As stated above, one of the main characteristics of fundamentalism was the disengagement from culture. For example, Fundamentalists were skeptical of secular universities because they embraced modernity. So they removed themselves from the established educational system and developed a whole Bible school movement of their own. During the depression years over twenty-six new schools were founded – among them were Dallas Theological Seminary, Bob Jones University and Wheaton College. These new schools were established to fight against modernity (feminism, darwinism, materialism & pentacostalism – not really the right word but I like it.) Fundamentalists were convinced the survival of the traditional family and social order was at stake – so they tightened their approach to women in church ministry. It was because of this movement that women, who previously had been accepted to seminaries and bible colleges such as Gordon-Conwell Theological Seminary and Moody Bible Institute, lost their ability to serve as preachers and pastors. This is just one example of how the Fundamentalist’s responded to the issues of modernity during the 1920’s-30’s and beyond. It was a time to return to “traditional values” and retreat from society.
I suspect some of you are starting to recognize your church tradition in the above description. I also suspect you never realized the past, particularly the upheaval of the Industrial Revolution, has impacted how your church tradtion thinks, teaches and acts.
So what, if any, is the difference between a fundamentalist and conservative evangelical? Great question.
Of course, there’s never a simple answer, there are differing definitions, however, there are some particular characteristics in which most agree. The first is the idea of “engagement” verses “disengagement.” Back in the 1940’s a group of Christians split from the fundamentalist movement because they disagreed with cultural disengagement. So one could say evangelicalism is a tradition which engages in culture (they can’t be distinguished by dress, music etc.) while still holding to The Fundamentals. The second common factor is evangelicalism emphasizes – not only a personal conversion – but also the spreading of the Gospel – evangelism.
Historian David Bebbington defines Evangelical Christianity as having four main qualities (quoted from here):
* Biblicism, a particular regard for the Bible (e.g. all essential spiritual truth is to be found in its pages)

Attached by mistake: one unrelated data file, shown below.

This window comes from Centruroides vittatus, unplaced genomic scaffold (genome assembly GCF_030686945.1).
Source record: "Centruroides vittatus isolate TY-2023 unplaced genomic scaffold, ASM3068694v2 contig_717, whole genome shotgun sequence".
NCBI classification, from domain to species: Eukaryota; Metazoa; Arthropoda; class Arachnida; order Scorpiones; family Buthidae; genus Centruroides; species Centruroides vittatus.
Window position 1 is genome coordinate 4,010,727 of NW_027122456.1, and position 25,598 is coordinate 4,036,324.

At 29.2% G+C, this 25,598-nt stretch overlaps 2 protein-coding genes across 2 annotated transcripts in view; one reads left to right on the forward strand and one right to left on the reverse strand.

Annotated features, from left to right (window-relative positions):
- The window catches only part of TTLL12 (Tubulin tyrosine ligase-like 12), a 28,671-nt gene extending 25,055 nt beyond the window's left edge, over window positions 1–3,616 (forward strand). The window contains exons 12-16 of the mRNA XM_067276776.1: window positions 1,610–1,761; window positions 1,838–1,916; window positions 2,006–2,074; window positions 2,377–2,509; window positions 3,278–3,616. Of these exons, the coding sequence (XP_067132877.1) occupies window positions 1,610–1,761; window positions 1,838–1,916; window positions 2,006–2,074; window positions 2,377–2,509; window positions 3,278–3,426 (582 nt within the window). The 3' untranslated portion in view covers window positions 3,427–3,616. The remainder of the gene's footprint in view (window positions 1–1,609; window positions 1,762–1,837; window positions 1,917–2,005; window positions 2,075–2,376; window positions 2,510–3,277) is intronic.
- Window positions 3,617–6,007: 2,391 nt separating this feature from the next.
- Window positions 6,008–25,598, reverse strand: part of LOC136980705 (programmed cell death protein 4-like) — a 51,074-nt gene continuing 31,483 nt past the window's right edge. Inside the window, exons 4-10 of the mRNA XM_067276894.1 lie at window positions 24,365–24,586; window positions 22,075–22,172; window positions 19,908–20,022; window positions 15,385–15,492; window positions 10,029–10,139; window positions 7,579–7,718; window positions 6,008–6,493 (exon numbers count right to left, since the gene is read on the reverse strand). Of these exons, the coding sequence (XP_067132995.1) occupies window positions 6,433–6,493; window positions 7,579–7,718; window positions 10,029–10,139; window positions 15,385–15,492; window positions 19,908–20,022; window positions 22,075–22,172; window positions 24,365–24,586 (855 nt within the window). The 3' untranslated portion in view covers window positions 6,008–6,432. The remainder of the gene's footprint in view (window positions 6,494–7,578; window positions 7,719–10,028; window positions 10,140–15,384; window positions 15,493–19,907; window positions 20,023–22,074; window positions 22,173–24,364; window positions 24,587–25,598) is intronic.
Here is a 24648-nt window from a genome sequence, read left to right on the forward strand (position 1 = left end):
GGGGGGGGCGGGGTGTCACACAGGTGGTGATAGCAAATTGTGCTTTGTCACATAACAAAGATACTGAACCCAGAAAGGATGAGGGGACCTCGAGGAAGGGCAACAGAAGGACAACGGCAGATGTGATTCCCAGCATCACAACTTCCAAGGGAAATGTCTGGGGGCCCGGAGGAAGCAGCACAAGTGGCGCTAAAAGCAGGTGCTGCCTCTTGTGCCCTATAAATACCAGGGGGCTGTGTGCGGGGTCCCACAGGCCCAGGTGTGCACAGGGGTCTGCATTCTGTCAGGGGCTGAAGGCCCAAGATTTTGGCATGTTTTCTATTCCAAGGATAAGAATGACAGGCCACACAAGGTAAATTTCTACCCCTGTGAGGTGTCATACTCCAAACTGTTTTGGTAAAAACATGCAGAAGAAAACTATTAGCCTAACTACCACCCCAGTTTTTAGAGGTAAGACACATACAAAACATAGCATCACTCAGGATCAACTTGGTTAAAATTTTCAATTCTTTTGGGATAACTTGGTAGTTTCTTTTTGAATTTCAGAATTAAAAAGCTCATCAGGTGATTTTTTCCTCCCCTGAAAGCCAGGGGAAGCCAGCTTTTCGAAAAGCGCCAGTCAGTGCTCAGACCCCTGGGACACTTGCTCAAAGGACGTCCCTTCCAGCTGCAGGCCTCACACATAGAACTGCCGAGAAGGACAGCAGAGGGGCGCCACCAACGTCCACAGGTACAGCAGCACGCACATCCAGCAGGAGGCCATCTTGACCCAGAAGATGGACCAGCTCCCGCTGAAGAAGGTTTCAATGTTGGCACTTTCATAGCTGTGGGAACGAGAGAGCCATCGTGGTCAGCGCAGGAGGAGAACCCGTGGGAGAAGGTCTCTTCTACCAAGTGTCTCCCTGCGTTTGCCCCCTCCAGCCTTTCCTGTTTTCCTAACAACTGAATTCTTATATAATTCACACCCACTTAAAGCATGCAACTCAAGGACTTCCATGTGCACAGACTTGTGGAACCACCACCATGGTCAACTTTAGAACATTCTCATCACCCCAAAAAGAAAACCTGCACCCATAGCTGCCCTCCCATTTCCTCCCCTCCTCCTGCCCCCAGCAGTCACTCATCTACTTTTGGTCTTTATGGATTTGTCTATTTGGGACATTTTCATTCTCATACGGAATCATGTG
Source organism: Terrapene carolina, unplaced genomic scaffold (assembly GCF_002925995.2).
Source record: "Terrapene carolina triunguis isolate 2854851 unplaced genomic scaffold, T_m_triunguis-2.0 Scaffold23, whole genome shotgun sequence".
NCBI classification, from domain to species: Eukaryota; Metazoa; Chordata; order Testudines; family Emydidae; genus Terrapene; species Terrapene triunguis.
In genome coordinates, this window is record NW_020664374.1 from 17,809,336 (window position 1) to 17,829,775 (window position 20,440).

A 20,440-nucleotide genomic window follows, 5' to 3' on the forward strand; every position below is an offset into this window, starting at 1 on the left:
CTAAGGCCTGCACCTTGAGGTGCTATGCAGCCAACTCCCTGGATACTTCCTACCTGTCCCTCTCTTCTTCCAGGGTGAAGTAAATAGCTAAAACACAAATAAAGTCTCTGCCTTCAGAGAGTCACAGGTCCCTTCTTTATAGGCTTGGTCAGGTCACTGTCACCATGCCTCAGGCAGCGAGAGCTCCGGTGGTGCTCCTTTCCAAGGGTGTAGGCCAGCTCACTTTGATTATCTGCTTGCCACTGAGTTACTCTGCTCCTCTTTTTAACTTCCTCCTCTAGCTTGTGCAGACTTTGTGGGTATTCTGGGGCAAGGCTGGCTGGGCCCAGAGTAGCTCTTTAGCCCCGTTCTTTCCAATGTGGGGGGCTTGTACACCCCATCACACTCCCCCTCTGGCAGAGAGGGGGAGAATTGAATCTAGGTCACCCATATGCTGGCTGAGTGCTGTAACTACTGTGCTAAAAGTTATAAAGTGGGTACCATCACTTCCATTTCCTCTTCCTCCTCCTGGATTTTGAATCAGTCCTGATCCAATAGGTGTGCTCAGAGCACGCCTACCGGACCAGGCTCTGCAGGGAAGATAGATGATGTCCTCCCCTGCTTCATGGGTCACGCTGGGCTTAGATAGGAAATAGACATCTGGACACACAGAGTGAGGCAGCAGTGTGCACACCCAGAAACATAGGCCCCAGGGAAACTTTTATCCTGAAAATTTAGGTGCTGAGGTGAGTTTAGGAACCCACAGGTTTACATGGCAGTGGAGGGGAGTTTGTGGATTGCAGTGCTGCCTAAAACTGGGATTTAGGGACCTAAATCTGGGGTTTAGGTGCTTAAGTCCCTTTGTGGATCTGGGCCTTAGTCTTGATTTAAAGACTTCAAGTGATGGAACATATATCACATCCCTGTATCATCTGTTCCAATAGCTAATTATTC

* Crucicentrism, a focus on the atoning work of Christ on the cross
* Conversionism, the belief that human beings need to be converted
* Activism, the belief that the gospel needs to be expressed in effort
Sociologist Brian Steensland and colleagues summarized evangelical characteristics as: ”Evangelical denominations have typically sought more separation from the broader culture, emphasized missionary activity and individual conversion, and taught strict adherence to particular religious doctrines.”
If we traced the roots of the mega church movement we would find it’s rooted in the turn of the century fundamentalist/evangelical movement. For example – Willow Creek or Saddleback – what was their strategy in building their churches? To look like culture right? (Think dress, coffee shop, stadium seating, multi-media etc.) AND to continue to hold to the fundamentals. Over the years we have seen mega churches depart (shift – evolve- progress) from their doctrinal heritage particularly in the area of traditional gender roles of the 1950’s. (For example read, Willow Creek’s view on women) On the other hand we have movements like Acts 29 who engage culture (think Saddle back plus preacher with tattoos!) while holding tightly to the pervious definitions of manhood, womanhood and family. (The Acts 29 movement) Some have argued these movements are almost as dogmatic about traditional roles as their counterparts during the turn of the century. I suspect some of you are beginning to recognize your church in these descriptions.
There’s so much more to be said (I’ve only skimmed and certainly simplified the history lesson) – however, I believe you have enough to ask yourselves some questions. For example – how does studying our past help us to understand its connections with the present? Think about the church you attend. The theology you’ve heard. The Biblical interpretations (particularly towards women, men and family.) Can you see any of the past, the Industrial Revolution & the Great Reversal still impacting your present? If so, how?